Doom and gloom: on hackers, China and cyberwar

What do a departing FBI cybercop, former counterterrorism czar Richard Clarke and the NSA director have in common? They’re all painting a  picture of how the United States is faring in cyberwar, and it’s not pretty. Of course, all doom-and-gloom predictions are not created equal, and it’s wise to question the motives of anybody yelling “fire” on a crowded Internet. But there is no denying that news of hack attacks and network breaches has become commonplace.

• The hackers are winning, Shawn Henry, executive assistant director of the FBI, tells the Wall Street Journal. Henry, who is leaving the FBI for a private cybersecurity job, says that both government and businesses are taking “unsustainable” approaches to the security of their computer networks. He talks of cases in which the FBI has stumbled onto a previously unknown corporate breach in the middle of investigations into another attack. What he says needs to happen: Officials and executives must realize the severity of the problem; government and businesses should take the offensive, not the defensive; and organizations should keep their most valuable data off networks.

There are three different versions of cybersecurity legislation being discussed by U.S. lawmakers.

• Besides telling the Smithsonian Magazine that the Stuxnet worm — which infected the computer system of an Iranian nuclear plant — was created by the United States, former U.S. counterterrorism official Richard Clarke sounds the alarm that this nation’s “cyberoffense without a cyberdefense” could lead to heavy consequences. “There’s a big difference… between the kind of cyberespionage the United States government does and China. … We don’t hack our way into a Chinese computer company like Huawei and provide the secrets of Huawei technology to their American competitor Cisco,” Clarke said. He foresees “death of a thousand cuts” as the United States loses its competitiveness by having its research and innovation stolen by hackers.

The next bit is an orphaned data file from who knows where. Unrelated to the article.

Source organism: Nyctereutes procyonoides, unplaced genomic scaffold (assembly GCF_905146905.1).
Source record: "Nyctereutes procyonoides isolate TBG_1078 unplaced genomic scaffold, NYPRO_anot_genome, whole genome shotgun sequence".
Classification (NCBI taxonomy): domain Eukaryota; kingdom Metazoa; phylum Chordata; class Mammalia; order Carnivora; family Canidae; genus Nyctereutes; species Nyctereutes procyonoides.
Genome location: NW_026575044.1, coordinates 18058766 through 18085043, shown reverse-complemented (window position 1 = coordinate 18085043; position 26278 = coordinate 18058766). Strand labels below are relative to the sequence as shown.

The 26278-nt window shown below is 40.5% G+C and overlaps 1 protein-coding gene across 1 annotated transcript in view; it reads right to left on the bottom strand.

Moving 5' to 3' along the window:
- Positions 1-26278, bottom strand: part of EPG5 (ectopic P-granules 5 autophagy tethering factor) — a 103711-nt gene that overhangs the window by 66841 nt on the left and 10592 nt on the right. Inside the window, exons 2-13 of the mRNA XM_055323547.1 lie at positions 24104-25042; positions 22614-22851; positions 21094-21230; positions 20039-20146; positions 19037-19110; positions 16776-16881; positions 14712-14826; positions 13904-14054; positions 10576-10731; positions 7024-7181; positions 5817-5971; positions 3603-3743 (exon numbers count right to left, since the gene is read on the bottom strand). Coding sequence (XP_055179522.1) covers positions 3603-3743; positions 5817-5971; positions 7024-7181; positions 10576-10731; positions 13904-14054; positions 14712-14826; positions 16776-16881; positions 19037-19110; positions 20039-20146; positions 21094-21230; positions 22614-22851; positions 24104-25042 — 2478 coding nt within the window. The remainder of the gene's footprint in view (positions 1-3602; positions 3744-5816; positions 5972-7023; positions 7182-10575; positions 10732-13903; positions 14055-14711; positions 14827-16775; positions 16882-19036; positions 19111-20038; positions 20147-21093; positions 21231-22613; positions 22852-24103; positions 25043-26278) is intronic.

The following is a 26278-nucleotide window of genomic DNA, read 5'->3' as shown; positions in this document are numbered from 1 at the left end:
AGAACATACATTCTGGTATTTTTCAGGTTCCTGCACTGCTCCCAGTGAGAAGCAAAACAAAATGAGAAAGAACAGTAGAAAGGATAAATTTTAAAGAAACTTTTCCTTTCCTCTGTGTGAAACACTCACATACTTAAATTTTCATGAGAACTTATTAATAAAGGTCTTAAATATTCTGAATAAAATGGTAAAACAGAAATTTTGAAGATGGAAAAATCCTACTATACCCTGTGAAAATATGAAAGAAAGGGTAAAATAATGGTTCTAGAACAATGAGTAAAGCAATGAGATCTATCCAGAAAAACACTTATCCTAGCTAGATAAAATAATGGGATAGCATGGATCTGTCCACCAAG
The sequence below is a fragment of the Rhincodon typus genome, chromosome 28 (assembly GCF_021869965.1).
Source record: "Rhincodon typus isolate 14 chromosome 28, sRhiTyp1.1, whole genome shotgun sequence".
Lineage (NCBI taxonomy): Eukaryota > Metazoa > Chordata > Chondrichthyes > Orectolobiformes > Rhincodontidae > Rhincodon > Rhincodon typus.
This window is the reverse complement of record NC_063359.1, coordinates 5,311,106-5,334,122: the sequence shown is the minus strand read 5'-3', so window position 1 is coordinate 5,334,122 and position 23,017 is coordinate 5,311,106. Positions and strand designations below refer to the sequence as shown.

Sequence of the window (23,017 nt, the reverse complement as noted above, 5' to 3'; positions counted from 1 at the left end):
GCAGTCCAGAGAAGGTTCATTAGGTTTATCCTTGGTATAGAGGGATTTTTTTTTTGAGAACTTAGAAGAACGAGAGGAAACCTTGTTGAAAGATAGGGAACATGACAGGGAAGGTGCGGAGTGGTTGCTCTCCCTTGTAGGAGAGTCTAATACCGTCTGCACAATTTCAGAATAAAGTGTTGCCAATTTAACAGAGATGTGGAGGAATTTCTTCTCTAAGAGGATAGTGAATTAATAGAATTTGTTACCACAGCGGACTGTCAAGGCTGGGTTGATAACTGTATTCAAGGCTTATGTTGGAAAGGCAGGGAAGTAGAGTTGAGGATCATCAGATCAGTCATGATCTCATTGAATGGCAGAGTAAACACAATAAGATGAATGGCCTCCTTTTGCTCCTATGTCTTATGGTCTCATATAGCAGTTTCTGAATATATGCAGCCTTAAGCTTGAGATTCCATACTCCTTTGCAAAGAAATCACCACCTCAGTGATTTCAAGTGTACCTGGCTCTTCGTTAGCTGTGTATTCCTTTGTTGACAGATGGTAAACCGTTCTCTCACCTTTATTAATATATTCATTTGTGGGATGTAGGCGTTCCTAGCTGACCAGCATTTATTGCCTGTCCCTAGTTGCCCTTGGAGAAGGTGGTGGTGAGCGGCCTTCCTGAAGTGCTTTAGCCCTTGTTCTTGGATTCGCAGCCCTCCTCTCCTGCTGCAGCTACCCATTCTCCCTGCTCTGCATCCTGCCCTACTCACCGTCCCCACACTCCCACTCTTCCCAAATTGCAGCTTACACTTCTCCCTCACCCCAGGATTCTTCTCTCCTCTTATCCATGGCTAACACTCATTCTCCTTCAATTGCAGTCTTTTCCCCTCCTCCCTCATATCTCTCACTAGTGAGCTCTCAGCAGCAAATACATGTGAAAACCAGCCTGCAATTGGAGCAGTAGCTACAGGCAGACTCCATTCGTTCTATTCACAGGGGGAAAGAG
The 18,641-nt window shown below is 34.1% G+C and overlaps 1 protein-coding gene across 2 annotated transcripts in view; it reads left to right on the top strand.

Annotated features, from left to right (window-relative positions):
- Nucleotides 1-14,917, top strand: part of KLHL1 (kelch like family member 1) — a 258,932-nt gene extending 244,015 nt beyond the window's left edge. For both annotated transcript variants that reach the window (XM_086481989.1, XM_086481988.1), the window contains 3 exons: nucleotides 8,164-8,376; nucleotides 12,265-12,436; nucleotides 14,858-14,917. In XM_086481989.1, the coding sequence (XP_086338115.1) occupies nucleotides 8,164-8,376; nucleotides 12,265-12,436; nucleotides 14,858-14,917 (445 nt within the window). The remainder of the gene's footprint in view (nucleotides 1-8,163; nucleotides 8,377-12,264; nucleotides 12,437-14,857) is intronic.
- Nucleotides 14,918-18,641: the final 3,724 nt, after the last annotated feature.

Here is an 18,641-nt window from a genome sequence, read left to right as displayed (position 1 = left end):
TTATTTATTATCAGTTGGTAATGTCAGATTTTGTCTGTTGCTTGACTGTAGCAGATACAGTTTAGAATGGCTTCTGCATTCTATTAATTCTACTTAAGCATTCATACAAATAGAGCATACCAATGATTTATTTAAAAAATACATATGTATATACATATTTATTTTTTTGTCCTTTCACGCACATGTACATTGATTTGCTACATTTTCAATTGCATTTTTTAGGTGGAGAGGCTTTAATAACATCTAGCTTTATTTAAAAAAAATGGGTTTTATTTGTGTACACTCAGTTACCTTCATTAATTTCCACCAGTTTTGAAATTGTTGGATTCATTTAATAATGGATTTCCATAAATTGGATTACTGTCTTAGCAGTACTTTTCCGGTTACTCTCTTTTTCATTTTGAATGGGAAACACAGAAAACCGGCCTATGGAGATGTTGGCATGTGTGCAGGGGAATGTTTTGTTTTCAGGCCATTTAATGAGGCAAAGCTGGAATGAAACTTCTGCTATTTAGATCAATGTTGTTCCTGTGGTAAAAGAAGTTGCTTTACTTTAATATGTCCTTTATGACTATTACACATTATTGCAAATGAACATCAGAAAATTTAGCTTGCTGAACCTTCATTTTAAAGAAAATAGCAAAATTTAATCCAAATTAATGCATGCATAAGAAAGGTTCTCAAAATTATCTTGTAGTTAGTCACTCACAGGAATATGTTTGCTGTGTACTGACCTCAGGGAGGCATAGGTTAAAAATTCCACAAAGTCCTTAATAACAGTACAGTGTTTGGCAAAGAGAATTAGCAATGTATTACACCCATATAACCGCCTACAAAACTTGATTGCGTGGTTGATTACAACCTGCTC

Clarke literally wrote a book on cyberwar, coincidentally titled “Cyberwar.” Published a couple of years ago, it inspired the type of dismissal of the growing threat of cyberwar that Clarke rails against. “Like most cyberwar pundits, Clarke puts a shine on his fear mongering by regurgitating long-ago debunked hacker horror stories,” wrote Ryan Singel for Wired. “We’re just too bored to care,” wrote Jeff Stein for the Washington Post.

• Clark brought up China and Huawei, the perfect segue into a couple of other things.

National Security Agency chief Keith Alexander reportedly told the Senate Armed Services Committee on Tuesday that China is responsible for a “great deal” of data theft affecting the military, citing last year’s RSA Security breach as an example. As we have mentioned on GMSV before, the breach of the provider of online multi-factor authentication has been linked to an attack on defense contractor Lockheed Martin.

Also in the past couple of days, China-based Huawei Technologies has run into roadblocks. First, Symantec is wiggling out of a partnership with the world’s second-largest provider of Internet and telecom technology, according to the New York Times. The NYT’s unnamed sources say the Mountain View security software company was afraid the United States government would fail to share cyberthreat information with it because of its alliance with Huawei.

Second, Australia reportedly recently banned Huawei from bidding for contracts on a $38 billion broadband project because of concerns over security. The Chinese government is blasting the move. The Symantec and Australian developments are the latest examples of persistent suspicions surrounding the company with grand ambitions — the Mercury News’ John Boudreau gave us a peek into Huawei’s ambitions and more last year.

 

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  • David

    “Government and businesses should take the offensive, not the defensive; and organizations should keep their most valuable data off networks.”

    This means that the cloud will NEVER be a viable network infrastructure. Perhaps the cloud is still a viable technology for remote applications but it’s time to refocus on traditional LAN storage technology and get off this cloud hooplah.

  • Jeff

    At least the Shadows have some common sense. The US government is so corrupt its sickening to be doing business with Huawei

  • Jeff

    Aussies* not Shadows. Stupid auto correct on my phone…..

 
 
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